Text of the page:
The bicycle saddle is a very personal thing and there are different types for different bikes. When it comes to road bikes saddle choice is often gets very particular and people become very attached to their saddles. While there are hundreds of different saddles for each type of bike (road, mountain, commuter etc.), certain models have become more popular than others. Every once in while one manufacturer seems to hit the nail on the head and make a saddle that a large portion of the pro ranks and recreational riders find very comfortable. Let’s take a look at a few of those saddles.
The ubiquitous Brook B17
The first bicycle saddles were made out of leather just like a horse saddle. Most people today will recognize the Brooks brand as the most ubiquitous leather saddle ever made. Brooks’ fame is for good reason. They make a saddle designed for any rider from wide saddles with many springs (who needs a suspension seatpost?) to narrow minimalist racing saddles with titanium hardware. Perhaps the most well know is the B17 standard, having been around for over 100 years it is probably the oldest saddle design still in production. This is an all round saddle that is best suited to a position which places the handlebars at or above seat height. It is designed for a slightly more rotated back pelvic position than that of a road racing bicycle. As such, it makes and excellent mountain bike, touring and commuting saddle and is enjoyed by many. It is worth mentioning that there were many other great leather saddle brands such as Wrights of England, and Ideale of France.
The Cinelli Unicanitor
The most popular racing saddle from brooks has to be the professional. The professional, or team pro, was amoung the most popular saddles in the pro peloton during the leather saddle era, which ended in the 1970s with the introduction of the plastic saddle. One of the first and most popular plastic road saddles was the Unica saddle, later renamed the unicanitor and co-branded with Cinelli (Italian manufacture of fine racing handlebars and stems). This new plastic saddle just seemed to work for many racers and it didn’t need as much break in time as the leather saddles, plus they were much lighter weight.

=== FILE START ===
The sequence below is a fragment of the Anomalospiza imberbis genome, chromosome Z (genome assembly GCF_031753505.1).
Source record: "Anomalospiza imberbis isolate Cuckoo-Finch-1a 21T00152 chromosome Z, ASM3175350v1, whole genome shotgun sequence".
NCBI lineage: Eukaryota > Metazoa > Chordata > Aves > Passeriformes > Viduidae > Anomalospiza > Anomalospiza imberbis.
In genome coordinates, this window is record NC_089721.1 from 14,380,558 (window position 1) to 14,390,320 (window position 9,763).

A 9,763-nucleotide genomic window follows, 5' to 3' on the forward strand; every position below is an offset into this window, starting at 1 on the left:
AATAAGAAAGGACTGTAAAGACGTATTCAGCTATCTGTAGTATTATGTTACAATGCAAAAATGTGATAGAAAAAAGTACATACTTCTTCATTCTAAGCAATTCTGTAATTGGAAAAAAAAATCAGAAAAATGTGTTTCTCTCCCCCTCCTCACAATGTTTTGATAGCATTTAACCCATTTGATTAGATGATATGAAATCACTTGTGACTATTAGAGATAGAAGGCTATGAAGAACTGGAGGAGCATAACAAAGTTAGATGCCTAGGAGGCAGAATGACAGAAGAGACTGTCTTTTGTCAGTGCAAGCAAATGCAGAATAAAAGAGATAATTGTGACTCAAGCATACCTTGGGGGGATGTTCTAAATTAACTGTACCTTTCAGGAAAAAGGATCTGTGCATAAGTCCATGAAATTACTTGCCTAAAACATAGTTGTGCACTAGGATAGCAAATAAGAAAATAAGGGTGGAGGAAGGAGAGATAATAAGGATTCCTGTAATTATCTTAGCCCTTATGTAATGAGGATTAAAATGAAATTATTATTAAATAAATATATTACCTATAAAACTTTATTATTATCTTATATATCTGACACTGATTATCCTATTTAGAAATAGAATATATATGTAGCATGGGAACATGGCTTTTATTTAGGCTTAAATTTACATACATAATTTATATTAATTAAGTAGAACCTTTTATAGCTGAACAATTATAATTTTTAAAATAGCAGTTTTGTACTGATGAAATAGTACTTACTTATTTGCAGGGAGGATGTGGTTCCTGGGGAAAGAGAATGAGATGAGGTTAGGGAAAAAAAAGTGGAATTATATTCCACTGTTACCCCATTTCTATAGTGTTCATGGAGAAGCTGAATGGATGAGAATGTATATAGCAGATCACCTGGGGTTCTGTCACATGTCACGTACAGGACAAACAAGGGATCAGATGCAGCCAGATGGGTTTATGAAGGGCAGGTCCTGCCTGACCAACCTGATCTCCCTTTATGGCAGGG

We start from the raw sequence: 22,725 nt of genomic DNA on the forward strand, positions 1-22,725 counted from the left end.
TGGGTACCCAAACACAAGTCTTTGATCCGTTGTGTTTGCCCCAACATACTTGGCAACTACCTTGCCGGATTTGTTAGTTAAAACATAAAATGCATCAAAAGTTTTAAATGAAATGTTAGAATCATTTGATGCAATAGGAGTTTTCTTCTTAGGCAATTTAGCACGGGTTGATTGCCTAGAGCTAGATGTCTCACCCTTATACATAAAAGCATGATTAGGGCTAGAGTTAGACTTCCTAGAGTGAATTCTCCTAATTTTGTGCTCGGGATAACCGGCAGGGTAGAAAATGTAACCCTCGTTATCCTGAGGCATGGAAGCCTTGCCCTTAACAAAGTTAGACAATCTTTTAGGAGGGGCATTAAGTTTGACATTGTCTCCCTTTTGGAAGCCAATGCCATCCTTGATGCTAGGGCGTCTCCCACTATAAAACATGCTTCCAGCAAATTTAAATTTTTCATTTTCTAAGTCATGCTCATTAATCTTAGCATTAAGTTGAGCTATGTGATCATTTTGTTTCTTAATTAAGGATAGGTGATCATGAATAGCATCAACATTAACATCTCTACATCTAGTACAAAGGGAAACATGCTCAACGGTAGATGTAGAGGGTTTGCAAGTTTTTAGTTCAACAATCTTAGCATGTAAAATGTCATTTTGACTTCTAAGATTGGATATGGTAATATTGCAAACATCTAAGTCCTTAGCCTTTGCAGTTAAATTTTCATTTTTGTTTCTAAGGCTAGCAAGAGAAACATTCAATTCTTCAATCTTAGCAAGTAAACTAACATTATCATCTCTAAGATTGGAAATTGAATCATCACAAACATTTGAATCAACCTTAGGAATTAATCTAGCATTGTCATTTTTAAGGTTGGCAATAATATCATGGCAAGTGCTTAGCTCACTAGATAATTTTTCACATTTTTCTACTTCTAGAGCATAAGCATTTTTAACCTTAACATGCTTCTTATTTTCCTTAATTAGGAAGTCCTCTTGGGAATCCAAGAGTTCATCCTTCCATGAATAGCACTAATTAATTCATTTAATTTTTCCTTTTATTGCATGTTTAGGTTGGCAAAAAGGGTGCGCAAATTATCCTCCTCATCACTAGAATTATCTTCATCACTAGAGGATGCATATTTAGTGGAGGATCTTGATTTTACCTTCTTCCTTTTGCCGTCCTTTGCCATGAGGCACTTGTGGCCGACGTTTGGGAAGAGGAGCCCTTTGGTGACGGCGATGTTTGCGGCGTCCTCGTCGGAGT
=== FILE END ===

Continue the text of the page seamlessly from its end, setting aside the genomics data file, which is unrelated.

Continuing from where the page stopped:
From left The San Marco Rolls, Concor and Regal
The 1980s saw the introduction of many new brands and styles of plastic (usually leather covered) racing saddles. Some of the most popular included the Turbo by Selle Italia and three models (Concor and later Rolls and Regal) by Selle San Marco. Through the 1990s one of the most popular racing saddles was another Selle Italia design, the Flite. I am not sure how much research went into anatomical design on these saddles but I am going to guess that it is very little. I think they just happened to do a bit of testing and luck out. I should also give a mention to the Avocet Touring series saddle which was very popular for touring and sport touring.
The Selle Italia Turbo reissue
Today there is a newcomer to the family of all time classic saddles (many of which have returned to production including the Regal, Rolls, Turbo and Concor) and that is the Arione by Fi’zi:k. Although Fi’zi:k manufactures several models, and most are quite popular, the Arione is the standard. The Arione is my personal go to saddle. I have tried many different saddles on my racing bikes, but every time I get back on an Arione I am reminded why it remains my mount of choice. Please post your personal favourite for others to consider. Remember that saddles are very personal and the best way to find the best for you is to put lots of miles on lots of saddles.
The Fi'zi:k Arione